In addition, Allen noted that the survey found that only 11 percent of Americans plan to rebalance their retirement portfolio in the next six months. According to Allen, key considerations investors should remember to help protect against risk and stay on track with their retirement goals include:
- Portfolio rebalancing. Investors should check on their portfolios at least once a year, and more frequently if there has been strong positive or negative market movement in a particular quarter. Rebalancing puts your portfolio back in line with the intended asset allocation goals and risk tolerance.
- Stick to YOUR plan. There are a lot of asset allocation models and strategies to choose from but there is only one you. So having an appropriately diversified asset allocation across equities, fixed income and cash based on your particular risk tolerance and objectives is key, and shouldn’t change just because the market does.
- Have a “total return” approach. Investors are avidly looking for yield in today’s interest rate environment. Remember two things. First, yields tend to correlate to risk, so make sure you find the right balance. Second, yield is just one element of a total return strategy that should also take into account capital gains. Look at whether combining these components in a total return approach could work for your long-term investments needs.
- Know when to seek advice. No retirement portfolio should ever be on autopilot. If you don’t have the bandwidth to properly monitor and manage your portfolio, consider visiting one of our branches across the country to talk with a financial consultant about your retirement goals.
About the Survey
The Charles Schwab Retirement Survey was conducted by Koski Research between May 3 and 7, 2012, using Random Digit Dialing of listed and unlisted numbers, with 20 percent of the sample reached by cellular/mobile phones. Quotas are set to ensure reliable and accurate representation of the entire U.S. population ages 18 and over. Results of any sample are subject to sampling variation. The magnitude of the variation is measurable and is affected by the number of interviews and the level of the percentages expressing the results. The study’s margin of error is +/- 3.1 percent.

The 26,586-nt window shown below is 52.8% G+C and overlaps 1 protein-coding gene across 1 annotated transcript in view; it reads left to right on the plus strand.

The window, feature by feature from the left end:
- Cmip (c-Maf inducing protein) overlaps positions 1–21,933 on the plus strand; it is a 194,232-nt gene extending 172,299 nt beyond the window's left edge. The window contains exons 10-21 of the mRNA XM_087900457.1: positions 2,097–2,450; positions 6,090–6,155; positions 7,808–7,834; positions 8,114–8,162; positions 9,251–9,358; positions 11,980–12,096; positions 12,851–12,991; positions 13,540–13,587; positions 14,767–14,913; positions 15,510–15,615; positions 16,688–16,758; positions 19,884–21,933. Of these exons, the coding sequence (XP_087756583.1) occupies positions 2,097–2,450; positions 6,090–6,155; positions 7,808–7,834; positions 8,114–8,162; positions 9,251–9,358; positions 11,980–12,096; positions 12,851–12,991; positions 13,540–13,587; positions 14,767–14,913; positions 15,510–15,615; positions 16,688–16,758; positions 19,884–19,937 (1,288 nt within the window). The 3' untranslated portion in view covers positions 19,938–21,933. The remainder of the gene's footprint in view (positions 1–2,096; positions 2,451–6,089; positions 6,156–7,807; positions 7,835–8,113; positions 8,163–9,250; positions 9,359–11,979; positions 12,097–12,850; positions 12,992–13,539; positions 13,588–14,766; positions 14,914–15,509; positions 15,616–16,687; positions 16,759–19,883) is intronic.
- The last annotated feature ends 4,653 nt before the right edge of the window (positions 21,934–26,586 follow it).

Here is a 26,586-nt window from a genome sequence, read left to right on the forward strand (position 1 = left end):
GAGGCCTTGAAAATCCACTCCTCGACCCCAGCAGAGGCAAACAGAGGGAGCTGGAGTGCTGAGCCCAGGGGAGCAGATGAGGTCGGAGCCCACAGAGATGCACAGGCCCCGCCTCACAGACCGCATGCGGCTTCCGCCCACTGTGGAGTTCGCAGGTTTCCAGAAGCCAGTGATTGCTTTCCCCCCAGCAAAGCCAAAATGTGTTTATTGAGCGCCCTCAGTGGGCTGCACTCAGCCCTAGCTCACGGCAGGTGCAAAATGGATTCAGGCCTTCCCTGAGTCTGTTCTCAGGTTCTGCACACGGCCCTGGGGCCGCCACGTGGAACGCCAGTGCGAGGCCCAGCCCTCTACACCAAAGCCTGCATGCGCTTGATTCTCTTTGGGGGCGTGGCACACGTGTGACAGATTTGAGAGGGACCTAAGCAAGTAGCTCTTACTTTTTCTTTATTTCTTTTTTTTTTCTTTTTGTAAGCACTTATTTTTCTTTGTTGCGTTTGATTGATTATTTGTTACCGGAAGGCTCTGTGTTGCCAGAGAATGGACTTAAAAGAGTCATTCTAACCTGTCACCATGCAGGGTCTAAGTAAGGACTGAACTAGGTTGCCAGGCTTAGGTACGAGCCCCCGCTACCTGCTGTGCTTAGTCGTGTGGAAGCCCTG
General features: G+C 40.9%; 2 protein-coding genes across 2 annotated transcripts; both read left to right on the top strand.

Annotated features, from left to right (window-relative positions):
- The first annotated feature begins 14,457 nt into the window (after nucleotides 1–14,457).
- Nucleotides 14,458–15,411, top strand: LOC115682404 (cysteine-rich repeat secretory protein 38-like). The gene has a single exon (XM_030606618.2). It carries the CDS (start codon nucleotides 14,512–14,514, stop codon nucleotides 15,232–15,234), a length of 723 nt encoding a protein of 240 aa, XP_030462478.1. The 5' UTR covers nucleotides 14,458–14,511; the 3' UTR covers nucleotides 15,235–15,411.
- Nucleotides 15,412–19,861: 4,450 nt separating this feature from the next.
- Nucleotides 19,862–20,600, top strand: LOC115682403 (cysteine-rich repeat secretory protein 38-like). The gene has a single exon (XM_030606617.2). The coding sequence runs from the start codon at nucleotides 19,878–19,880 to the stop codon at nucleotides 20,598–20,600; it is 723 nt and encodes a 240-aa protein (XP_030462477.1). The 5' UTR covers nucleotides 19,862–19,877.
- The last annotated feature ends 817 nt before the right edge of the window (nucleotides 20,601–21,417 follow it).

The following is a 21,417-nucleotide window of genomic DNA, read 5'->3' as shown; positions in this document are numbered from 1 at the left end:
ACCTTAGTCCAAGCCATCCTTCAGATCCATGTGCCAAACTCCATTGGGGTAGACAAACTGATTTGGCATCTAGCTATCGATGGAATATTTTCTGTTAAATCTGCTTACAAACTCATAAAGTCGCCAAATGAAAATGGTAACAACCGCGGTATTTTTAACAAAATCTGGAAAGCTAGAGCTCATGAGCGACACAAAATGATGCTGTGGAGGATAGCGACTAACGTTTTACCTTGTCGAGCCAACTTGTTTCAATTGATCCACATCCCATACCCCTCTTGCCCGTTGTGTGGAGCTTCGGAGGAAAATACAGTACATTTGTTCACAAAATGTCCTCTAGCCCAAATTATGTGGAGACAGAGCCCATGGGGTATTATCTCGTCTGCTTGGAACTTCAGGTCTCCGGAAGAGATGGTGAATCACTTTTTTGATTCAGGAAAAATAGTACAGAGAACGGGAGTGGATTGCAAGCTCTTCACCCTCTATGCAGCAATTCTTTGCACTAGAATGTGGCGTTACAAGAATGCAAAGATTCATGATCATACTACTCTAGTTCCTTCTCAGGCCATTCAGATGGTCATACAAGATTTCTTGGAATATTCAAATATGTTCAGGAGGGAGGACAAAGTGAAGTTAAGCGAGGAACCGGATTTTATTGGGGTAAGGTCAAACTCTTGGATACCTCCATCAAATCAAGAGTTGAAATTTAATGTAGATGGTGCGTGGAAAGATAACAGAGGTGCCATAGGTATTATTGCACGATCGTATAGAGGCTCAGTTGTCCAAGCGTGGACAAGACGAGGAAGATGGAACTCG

About Charles Schwab
The Charles Schwab Corporation (NYSE:SCHW) is a leading provider of financial services, with more than 300 offices and 8.7 million active brokerage accounts, 1.5 million corporate retirement plan participants, 808,000 banking accounts, and $1.83 trillion in client assets as of April 30, 2012. Through its operating subsidiaries, the company provides a full range of securities brokerage, banking, money management and financial advisory services to individual investors and independent investment advisors. Its broker-dealer subsidiary, Charles Schwab & Co., Inc. (member SIPC, www.sipc.org), and affiliates offer a complete range of investment services and products including an extensive selection of mutual funds; financial planning and investment advice; retirement plan and equity compensation plan services; referrals to independent fee-based investment advisors; and custodial, operational and trading support for independent, fee-based investment advisors through its Advisor Services division. Its banking subsidiary, Charles Schwab Bank (member FDIC and an Equal Housing Lender), provides trust and custody services, banking and mortgage services and products. Investment products offered by Charles Schwab & Co., Inc. are not insured by the FDIC, are not deposits or obligations of Charles Schwab Bank, and are subject to investment risk, including the possible loss of principal invested. More information is available at www.schwab.com and www.aboutschwab.com. (0512-3521)
© 2012 Charles Schwab & Co., Inc. All rights reserved. Member SIPC.
Disclosures: Diversification and rebalancing cannot ensure a profit or eliminate the risk of investment losses.